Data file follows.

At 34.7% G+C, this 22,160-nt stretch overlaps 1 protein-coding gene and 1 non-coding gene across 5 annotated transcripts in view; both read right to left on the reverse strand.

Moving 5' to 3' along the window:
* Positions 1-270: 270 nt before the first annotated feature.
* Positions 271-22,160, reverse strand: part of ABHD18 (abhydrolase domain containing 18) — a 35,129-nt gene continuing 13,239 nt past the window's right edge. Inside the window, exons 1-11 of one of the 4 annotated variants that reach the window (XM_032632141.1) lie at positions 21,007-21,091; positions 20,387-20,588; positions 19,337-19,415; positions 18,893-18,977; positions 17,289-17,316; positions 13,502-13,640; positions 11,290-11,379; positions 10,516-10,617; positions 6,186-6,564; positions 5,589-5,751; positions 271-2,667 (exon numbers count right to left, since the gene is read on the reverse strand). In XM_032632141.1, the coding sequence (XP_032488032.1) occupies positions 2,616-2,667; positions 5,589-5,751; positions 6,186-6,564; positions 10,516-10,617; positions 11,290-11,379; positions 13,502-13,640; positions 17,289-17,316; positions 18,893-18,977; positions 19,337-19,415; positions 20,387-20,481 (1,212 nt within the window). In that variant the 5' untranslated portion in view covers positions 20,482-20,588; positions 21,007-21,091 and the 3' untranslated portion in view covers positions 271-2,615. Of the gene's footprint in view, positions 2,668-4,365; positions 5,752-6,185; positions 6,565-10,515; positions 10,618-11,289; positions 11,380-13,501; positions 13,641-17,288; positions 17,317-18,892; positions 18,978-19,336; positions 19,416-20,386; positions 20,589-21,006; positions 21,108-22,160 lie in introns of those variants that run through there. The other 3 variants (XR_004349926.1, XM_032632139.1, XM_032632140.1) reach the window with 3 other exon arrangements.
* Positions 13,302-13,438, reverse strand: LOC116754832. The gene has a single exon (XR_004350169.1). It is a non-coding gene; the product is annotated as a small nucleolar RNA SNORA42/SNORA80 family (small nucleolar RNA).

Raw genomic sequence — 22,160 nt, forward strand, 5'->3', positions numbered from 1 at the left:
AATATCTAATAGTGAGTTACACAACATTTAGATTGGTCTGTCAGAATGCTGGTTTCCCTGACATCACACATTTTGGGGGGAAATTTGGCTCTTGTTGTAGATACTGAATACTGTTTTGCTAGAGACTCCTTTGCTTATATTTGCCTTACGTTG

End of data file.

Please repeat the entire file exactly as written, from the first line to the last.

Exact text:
At 34.7% G+C, this 22,160-nt stretch overlaps 1 protein-coding gene and 1 non-coding gene across 5 annotated transcripts in view; both read right to left on the reverse strand.

Moving 5' to 3' along the window:
* Positions 1-270: 270 nt before the first annotated feature.
* Positions 271-22,160, reverse strand: part of ABHD18 (abhydrolase domain containing 18) — a 35,129-nt gene continuing 13,239 nt past the window's right edge. Inside the window, exons 1-11 of one of the 4 annotated variants that reach the window (XM_032632141.1) lie at positions 21,007-21,091; positions 20,387-20,588; positions 19,337-19,415; positions 18,893-18,977; positions 17,289-17,316; positions 13,502-13,640; positions 11,290-11,379; positions 10,516-10,617; positions 6,186-6,564; positions 5,589-5,751; positions 271-2,667 (exon numbers count right to left, since the gene is read on the reverse strand). In XM_032632141.1, the coding sequence (XP_032488032.1) occupies positions 2,616-2,667; positions 5,589-5,751; positions 6,186-6,564; positions 10,516-10,617; positions 11,290-11,379; positions 13,502-13,640; positions 17,289-17,316; positions 18,893-18,977; positions 19,337-19,415; positions 20,387-20,481 (1,212 nt within the window). In that variant the 5' untranslated portion in view covers positions 20,482-20,588; positions 21,007-21,091 and the 3' untranslated portion in view covers positions 271-2,615. Of the gene's footprint in view, positions 2,668-4,365; positions 5,752-6,185; positions 6,565-10,515; positions 10,618-11,289; positions 11,380-13,501; positions 13,641-17,288; positions 17,317-18,892; positions 18,978-19,336; positions 19,416-20,386; positions 20,589-21,006; positions 21,108-22,160 lie in introns of those variants that run through there. The other 3 variants (XR_004349926.1, XM_032632139.1, XM_032632140.1) reach the window with 3 other exon arrangements.
* Positions 13,302-13,438, reverse strand: LOC116754832. The gene has a single exon (XR_004350169.1). It is a non-coding gene; the product is annotated as a small nucleolar RNA SNORA42/SNORA80 family (small nucleolar RNA).

Raw genomic sequence — 22,160 nt, forward strand, 5'->3', positions numbered from 1 at the left:
AATATCTAATAGTGAGTTACACAACATTTAGATTGGTCTGTCAGAATGCTGGTTTCCCTGACATCACACATTTTGGGGGGAAATTTGGCTCTTGTTGTAGATACTGAATACTGTTTTGCTAGAGACTCCTTTGCTTATATTTGCCTTACGTTG